The wind whistled in a mid-June gale, driving the gorse and rhododendrons into throes of passion. The flowers in the grass were helpless, and only the foliage sheltering in the grey stone of the ruins seemed calm. Small ferns and stinging nettles sat in the enclosure, swaying where once a peat fire filled the space with sweet smoke and music, heartache and joy, life and death.
He looked for a flat rock to sit on, preferably close to the lee wall. He would take what comfort he could get. He found a spot and took off his pack. The stone was cool through his hiking shorts, and something tickled his calf – there was a little stinging nettle he’d missed. He grunted and crushed it under his boot, not out of piqué, just so it would not sting him again.
Life and death were still in the ruins. Inside the old cottage the riot of ferns was a primal green. The only bright notes in the place were a few yellow flowers that had invaded along with the bleached skeleton of a lamb that had found its way inside.
Another lamb lost to accident and entropy.
He dug into his pack, and found his sandwich. He was hungry after a morning of tramping over a low range of mountains to this deserted coastline of Ireland.
The village had once held a number of cottages. It was impossible to say how long they had been abandoned. Possibly since the Famine? The view of the coast was spectacular. He imagined a winter of Atlantic storms, the sea white with foam and power, and the respite these stones and slate would have provided. A roof, with walls that were finished and whitewashed, and inside, a peat fire smoking in the chimney. He ate the last of his sandwich, an excellent concoction of cheese and chicken, and opened his water bottle for a drink. It was still a bit cool, and delicious.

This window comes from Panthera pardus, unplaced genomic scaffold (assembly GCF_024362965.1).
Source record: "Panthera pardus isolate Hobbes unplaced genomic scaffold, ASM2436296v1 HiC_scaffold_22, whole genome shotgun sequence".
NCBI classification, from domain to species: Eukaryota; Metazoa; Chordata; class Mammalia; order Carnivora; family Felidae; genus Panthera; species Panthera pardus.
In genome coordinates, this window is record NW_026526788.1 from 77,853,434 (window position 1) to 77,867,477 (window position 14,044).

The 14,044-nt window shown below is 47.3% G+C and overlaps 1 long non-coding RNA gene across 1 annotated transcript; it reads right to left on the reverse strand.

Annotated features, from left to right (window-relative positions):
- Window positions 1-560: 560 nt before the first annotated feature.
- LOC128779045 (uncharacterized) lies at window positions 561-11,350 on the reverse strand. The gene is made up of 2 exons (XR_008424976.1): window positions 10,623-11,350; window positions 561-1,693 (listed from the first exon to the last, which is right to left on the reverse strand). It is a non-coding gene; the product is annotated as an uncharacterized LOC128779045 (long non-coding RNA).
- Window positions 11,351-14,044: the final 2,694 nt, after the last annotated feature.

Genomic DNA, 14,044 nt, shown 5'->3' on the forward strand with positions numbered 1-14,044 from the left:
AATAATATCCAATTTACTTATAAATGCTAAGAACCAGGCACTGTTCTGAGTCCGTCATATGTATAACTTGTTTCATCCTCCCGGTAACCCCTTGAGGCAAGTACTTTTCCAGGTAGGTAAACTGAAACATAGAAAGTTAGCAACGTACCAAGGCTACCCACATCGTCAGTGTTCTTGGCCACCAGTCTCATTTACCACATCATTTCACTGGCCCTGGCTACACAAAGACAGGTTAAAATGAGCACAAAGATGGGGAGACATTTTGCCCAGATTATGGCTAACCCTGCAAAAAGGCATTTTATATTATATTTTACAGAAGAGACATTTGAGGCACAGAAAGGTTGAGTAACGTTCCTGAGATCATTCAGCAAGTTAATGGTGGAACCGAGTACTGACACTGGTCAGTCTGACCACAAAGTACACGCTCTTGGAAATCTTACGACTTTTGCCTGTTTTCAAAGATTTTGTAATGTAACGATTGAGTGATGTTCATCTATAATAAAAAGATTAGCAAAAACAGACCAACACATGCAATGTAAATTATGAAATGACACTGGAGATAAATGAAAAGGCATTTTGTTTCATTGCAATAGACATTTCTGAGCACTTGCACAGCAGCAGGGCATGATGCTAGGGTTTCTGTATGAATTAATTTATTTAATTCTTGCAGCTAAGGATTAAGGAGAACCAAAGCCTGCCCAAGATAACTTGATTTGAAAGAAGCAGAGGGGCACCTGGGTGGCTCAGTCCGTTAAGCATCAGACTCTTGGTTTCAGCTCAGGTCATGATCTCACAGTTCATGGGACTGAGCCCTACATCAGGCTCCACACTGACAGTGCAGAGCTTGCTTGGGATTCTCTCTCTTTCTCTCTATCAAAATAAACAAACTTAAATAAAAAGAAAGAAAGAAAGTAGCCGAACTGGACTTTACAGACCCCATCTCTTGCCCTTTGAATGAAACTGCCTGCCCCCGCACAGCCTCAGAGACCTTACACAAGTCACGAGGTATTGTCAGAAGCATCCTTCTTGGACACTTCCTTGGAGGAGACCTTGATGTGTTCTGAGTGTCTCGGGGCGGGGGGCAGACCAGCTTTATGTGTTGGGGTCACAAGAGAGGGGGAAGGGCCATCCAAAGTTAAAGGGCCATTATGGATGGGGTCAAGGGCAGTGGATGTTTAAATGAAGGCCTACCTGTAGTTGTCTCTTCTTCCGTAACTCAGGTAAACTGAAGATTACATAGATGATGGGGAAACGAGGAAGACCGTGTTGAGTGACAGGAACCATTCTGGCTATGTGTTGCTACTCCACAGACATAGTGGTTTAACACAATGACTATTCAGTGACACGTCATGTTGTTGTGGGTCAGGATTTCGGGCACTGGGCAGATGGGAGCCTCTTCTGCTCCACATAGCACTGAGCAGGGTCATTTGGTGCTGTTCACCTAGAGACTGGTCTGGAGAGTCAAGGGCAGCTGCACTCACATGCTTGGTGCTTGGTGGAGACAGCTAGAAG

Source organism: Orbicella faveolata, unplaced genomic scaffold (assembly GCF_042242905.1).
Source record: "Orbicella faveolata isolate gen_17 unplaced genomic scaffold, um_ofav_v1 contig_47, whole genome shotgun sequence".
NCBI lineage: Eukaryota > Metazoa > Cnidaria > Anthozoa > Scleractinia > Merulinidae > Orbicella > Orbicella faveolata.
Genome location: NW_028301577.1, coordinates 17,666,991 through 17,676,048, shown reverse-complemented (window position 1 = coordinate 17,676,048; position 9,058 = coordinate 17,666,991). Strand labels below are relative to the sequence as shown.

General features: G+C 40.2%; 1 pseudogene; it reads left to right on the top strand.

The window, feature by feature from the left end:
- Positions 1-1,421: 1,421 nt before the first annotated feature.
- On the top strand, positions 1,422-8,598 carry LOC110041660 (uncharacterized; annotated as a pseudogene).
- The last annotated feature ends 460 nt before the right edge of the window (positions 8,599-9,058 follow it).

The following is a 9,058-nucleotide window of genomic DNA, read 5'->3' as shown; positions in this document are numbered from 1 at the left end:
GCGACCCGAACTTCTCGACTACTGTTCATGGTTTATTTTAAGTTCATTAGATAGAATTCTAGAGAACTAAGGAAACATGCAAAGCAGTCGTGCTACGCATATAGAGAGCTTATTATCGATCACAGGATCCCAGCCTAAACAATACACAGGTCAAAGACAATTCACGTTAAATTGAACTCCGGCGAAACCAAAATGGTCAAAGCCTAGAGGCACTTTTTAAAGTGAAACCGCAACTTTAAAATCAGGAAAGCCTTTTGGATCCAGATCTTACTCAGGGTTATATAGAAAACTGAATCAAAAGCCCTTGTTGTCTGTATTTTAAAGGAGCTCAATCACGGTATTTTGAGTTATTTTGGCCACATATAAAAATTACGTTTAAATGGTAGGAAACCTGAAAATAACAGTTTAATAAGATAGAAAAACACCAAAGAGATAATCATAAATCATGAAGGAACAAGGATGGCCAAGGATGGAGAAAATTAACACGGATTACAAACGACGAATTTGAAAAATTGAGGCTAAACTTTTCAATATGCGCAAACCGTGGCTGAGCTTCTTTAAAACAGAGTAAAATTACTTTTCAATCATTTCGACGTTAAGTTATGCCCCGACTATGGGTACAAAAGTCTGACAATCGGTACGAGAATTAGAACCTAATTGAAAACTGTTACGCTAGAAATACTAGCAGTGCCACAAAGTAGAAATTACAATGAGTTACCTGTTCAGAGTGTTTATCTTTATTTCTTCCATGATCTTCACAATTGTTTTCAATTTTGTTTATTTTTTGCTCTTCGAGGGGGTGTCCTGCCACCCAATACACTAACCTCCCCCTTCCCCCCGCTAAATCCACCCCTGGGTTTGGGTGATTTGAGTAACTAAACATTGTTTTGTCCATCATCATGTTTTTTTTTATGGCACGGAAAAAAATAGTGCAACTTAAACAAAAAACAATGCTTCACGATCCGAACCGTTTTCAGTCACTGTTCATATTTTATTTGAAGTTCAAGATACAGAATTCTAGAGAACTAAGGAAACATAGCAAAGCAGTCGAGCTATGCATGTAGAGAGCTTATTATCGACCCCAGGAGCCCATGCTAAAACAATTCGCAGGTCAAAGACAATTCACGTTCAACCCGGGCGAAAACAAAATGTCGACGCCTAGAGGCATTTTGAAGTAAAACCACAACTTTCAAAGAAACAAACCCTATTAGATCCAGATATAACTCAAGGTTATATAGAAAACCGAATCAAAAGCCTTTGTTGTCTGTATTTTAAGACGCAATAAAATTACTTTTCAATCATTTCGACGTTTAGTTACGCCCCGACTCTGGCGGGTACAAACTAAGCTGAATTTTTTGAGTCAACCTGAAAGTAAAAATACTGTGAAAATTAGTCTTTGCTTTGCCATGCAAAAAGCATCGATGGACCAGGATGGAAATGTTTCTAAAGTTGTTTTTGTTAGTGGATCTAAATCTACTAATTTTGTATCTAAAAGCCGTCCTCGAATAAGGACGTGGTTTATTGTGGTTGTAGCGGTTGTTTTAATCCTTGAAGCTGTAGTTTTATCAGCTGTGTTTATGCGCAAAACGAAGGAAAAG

The wind picked up, and he could hear a keening sound from somewhere. A more romantic soul might ascribe it to the banshee, perhaps the wailing of the people who once lived in this ruined place, but he had long ago given up such violent obsessions. It was the wind causing something to vibrate at a resonance that sounded like a human voice screaming. He knew his brain wanted to hear a human voice, even where there was none. In the same way he was liable to see a dragon in those clouds, or an old man’s face in the shape of the cliffs.
He had many miles to go before. He stood, repacked his bag, and slung it over his shoulders. The dragons were clouds, and they darkened in the wind.
The rain started to strike him. The storm slammed in from the sea like a shutter. The drops were cold, and driven by the wind, hit his face hard.
He walked on, with the hint of a smile.